Affirmative action for corporate CEOs

The Politico has a piece pointing out that the underrepresented minority in the Obama administration is the corporate CEO:

In President Barack Obama's Cabinet, there is a Nobel Prize winner, a former mayor and a veteran CIA agent. Surrounding him in the White House West Wing are a former four-star general, one of the nation's most eminent economists and a handful of this generation's most talented political operatives.

This constellation of talent, however, has something of a black hole. There is virtually no one on Obama's team with outsized achievements or a high-profile reputation earned in the world of business.

This doesn't really seem like a great mystery to me. Republicans are historically more sympathetic to the concerns of big business (think about the party's position on corporate income and capital gains taxation) and Democrats are more sympathetic to complaints of crony capitalism. (Think about the party's position on Dick Cheney.) More importantly, populist anger needs to be sated: the impulse behind compensation caps and and congressional hearings/lashings for bankers is probably what's blocking CEOs' access to the cabinet door.

Nor does the lack of a CEOs really seem like a problem. There is a fairly persistent desire to think that success in making piles of money will predict success in other, unrelated walks of life. Merit in business is thought to be merit broadly construed. Indeed, the Politico story reminded me of the very brief pre-election infatuation with making Warren Buffett the next Treasury Secretary. That Warren would be great for the job was just about the only thing that Barack Obama and John McCain agreed on during one of their debates.

And maybe it's true that Obama needs to hear from a "plurality of voices" in the White House, but I don't think that business interests have historically had much trouble making themselves heard. Sure, the First Amendment doesn't give you a right to megaphone, but if you have a ton of money you can get yourself a pretty big megaphone.

And maybe it's true that "management experience" is completely and easily transferable from one sector for another. But you can get management experience in sectors besides the private, and it seems more likely to me that government experience is more relevant to job in government than experience somewhere else. So is the notion that Obama's cabinet doesn't have enough CEOs just a push for "diversity for its own sake"?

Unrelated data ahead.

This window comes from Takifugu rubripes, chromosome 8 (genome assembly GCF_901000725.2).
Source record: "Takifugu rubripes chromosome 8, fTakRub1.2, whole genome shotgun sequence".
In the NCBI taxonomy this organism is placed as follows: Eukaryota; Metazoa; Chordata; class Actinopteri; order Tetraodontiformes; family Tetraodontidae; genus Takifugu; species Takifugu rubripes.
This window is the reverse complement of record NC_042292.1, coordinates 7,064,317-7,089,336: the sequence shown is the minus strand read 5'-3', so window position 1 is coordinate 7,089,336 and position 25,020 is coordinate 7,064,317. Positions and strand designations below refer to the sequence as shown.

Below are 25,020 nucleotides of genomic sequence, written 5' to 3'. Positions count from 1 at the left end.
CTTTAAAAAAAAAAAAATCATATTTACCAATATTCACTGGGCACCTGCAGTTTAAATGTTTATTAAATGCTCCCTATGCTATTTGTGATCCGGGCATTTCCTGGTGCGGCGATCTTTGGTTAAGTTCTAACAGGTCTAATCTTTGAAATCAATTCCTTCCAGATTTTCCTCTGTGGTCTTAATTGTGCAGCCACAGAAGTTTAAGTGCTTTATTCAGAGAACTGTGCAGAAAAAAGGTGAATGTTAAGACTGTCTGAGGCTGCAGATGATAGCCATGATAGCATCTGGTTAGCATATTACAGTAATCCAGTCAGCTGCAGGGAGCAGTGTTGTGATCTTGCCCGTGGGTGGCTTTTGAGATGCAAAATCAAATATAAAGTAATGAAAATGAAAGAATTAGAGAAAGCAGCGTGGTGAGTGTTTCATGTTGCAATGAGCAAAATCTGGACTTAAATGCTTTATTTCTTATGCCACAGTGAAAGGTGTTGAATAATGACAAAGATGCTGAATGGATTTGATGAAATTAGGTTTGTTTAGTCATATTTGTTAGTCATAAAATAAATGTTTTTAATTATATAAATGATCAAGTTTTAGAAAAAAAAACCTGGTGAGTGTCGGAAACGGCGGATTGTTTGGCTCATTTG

Presented by

Conor Clarke is the editor, with Michael Kinsley, of Creative Capitalism. He was previously a fellow at The Atlantic and an editor at The Guardian. More

Conor Clarke is the editor, with Michael Kinsley, of Creative Capitalism, an economics blog that was recently published in book form by Simon and Schuster. He was previously a fellow at The Atlantic and an editor at The Guardian. He is also on Twitter.

Join the Discussion

After you comment, click Post. If you’re not already logged in you will be asked to log in or register with Disqus.

Please note that The Atlantic's account system is separate from our commenting system. To log in or register with The Atlantic, use the Sign In button at the top of every page.

blog comments powered by Disqus


Confessions of Moms Around the World

A global look at the hardest and best job ever


A Stop-Motion Tour of New York City

A filmmaker animated hundreds of still photographs to create this Big Apple flip book


The Absurd Psychology of Restaurant Menus

Would people eat healthier if celery was called "cool celery?"


This Japanese Inn Has Been Open for 1,300 Years

It's one of the oldest family businesses in the world.

More in Politics

Just In